Bumped Mouth or Tooth

Many parents wonder if their child should receive medical attention after a dental or mouth injury. Children with any of the following symptoms should be evaluated by a healthcare provider. Depending upon the particular circumstances, this may be done over the phone, at the pediatrician’s or dentist’s office, or in an emergency department:

  • If there is pain, tenderness, or sensitivity (to hot/cold or pressure) in a tooth
  • If there is a broken, loose, or missing tooth after trauma (the tooth could have been inhaled or swallowed)
  • If there is bleeding that does not stop after applying pressure for 10 minutes
  • If there is pain in the jaw when opening or closing the mouth
  • If there is difficulty swallowing or breathing
  • If there is an object stuck in the roof of the mouth, cheek, tongue, or throat (do NOT remove the object)
  • If there is a large or gaping cut inside the mouth or on the face
  • If the child could have a puncture in the back of the throat
  • If there is a cut on the lip that extends through the lip’s border into the surrounding skin
  • If the child is weak, numb, or has blurred vision or slurred speech
  • If the parent is concerned about the child’s condition
  • If the child develops a fever (temperature 100.4F/38C) or other signs of infection after a mouth or tooth injury (localized redness, pus, increasing pain); signs of more serious infection may include neck pain or stiffness, inability to open the mouth completely, drooling, or chest pain.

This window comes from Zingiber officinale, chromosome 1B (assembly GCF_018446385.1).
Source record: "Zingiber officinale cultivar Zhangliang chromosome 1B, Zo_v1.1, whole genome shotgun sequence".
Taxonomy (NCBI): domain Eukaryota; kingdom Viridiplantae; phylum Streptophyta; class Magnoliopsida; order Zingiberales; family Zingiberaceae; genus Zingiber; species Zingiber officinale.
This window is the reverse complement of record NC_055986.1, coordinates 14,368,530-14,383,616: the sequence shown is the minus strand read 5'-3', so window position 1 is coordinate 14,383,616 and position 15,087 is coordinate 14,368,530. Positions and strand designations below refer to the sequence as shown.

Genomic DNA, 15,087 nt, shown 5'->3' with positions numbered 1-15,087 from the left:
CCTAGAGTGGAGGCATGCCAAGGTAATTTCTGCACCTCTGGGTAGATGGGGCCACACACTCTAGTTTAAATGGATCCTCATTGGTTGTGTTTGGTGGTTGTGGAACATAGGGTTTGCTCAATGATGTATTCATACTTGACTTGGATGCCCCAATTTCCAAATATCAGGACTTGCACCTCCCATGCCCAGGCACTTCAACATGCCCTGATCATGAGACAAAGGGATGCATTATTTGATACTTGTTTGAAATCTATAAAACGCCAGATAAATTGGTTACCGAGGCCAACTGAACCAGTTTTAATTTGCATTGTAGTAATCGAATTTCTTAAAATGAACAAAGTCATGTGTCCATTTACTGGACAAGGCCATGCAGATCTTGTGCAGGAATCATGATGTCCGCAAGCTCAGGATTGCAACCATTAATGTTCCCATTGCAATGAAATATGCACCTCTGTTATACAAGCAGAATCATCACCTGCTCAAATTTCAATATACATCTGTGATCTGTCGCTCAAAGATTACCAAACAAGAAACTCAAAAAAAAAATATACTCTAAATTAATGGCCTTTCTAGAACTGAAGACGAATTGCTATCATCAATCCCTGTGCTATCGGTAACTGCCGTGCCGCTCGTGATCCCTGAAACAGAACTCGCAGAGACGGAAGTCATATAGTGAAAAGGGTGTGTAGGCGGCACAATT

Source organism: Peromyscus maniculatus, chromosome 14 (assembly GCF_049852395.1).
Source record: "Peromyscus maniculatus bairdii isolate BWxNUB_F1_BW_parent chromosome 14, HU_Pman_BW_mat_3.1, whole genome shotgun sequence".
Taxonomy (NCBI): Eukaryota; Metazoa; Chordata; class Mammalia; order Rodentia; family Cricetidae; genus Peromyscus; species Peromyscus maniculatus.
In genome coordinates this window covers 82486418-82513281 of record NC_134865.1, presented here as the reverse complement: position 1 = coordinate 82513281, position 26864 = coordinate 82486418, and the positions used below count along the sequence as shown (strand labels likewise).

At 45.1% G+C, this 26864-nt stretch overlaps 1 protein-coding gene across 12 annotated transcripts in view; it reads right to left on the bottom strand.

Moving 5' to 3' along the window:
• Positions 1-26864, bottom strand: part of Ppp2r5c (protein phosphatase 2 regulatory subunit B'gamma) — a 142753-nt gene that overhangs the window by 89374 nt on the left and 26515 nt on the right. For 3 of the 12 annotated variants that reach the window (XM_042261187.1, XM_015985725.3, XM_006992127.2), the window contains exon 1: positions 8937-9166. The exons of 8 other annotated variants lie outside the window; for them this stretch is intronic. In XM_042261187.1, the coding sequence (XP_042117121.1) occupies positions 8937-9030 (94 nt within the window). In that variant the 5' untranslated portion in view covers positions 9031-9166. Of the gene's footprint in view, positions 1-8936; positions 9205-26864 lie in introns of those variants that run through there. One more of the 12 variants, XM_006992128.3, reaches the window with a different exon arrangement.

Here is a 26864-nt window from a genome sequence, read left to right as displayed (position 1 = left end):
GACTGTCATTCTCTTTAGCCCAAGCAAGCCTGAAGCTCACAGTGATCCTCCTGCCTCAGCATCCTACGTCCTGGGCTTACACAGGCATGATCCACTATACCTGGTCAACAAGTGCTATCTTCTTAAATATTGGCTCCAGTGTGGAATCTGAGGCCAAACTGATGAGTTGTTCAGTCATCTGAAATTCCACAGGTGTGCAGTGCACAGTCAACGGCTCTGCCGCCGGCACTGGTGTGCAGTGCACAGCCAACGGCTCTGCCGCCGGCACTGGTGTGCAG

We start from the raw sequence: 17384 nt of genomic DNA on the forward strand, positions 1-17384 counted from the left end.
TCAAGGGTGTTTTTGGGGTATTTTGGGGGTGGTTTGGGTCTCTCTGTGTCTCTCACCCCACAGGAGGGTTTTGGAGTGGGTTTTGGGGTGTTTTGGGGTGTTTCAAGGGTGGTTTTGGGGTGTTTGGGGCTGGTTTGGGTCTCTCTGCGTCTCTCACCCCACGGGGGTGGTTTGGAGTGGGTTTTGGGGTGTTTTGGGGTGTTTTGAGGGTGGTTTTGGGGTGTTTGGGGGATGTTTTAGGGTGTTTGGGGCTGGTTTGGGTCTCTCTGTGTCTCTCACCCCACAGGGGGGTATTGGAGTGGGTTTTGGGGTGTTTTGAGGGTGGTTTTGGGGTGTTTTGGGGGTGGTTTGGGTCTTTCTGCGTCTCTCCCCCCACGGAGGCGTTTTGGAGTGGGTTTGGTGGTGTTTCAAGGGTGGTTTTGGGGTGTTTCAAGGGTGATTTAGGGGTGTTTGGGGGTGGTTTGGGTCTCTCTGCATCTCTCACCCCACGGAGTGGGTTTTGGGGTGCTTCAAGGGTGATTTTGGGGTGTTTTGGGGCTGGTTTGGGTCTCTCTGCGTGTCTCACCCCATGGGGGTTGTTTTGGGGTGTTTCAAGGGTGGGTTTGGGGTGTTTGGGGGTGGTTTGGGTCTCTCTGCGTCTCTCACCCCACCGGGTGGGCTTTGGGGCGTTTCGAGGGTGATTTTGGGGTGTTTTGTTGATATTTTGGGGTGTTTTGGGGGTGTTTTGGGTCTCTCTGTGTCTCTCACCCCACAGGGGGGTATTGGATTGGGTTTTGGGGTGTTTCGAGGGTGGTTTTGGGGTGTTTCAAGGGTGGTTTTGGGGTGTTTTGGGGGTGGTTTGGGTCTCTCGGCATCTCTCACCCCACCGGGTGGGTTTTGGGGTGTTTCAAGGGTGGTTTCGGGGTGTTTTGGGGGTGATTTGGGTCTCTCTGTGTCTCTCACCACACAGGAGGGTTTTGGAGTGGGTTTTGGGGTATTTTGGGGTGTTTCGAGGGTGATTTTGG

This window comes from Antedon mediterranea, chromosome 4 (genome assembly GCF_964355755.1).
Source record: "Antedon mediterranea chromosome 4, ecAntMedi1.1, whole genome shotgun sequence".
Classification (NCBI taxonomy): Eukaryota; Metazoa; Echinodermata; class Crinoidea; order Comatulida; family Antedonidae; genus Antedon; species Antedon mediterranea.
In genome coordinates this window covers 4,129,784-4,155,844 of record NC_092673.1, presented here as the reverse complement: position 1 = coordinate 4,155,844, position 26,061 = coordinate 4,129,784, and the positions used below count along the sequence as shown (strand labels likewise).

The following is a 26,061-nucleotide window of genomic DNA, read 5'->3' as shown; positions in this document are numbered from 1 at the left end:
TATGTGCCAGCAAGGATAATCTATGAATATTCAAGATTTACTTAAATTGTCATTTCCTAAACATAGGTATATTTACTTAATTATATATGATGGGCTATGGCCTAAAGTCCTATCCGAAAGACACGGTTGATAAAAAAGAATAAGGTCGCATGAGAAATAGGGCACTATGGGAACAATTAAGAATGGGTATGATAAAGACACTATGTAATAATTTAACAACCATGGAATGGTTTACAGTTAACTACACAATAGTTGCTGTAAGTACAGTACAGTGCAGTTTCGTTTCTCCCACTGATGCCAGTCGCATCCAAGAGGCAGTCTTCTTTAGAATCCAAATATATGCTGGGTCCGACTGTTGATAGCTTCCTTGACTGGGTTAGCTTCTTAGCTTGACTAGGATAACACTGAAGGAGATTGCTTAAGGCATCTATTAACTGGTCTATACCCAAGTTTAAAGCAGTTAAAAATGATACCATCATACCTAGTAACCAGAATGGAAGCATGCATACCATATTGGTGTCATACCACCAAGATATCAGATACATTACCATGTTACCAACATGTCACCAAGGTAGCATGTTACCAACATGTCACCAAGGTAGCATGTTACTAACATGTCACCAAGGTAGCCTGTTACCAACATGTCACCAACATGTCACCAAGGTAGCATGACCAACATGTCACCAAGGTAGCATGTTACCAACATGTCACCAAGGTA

The parent or child should try to describe how the injury occurred. If there is any reason to suspect that another adult or child intentionally injured the child, this should be discussed with the healthcare provider. During the examination, the clinician will examine the child’s mouth, throat, head, and neck.

Depending upon the injury, some children will need an imaging test (x-ray, CT scan, MRI). The imaging test can help to determine if there are fractures in a bone, damage to the root of a tooth, damage to a blood vessel, or if the child has swallowed or inhaled a foreign body (ie, a piece of a tooth). Not every child with a dental or mouth injury will require an imaging test.

The treatment for dental injuries depends upon the type of injury and whether the injured tooth is a primary (baby) or permanent (adult) tooth.

Parents will also wonder if a child’s permanent or primary teeth were injured. Permanent teeth are not usually present before six to seven years of age. Primary teeth look different than permanent teeth. In addition, x-rays can be used to differentiate primary from permanent teeth, if needed.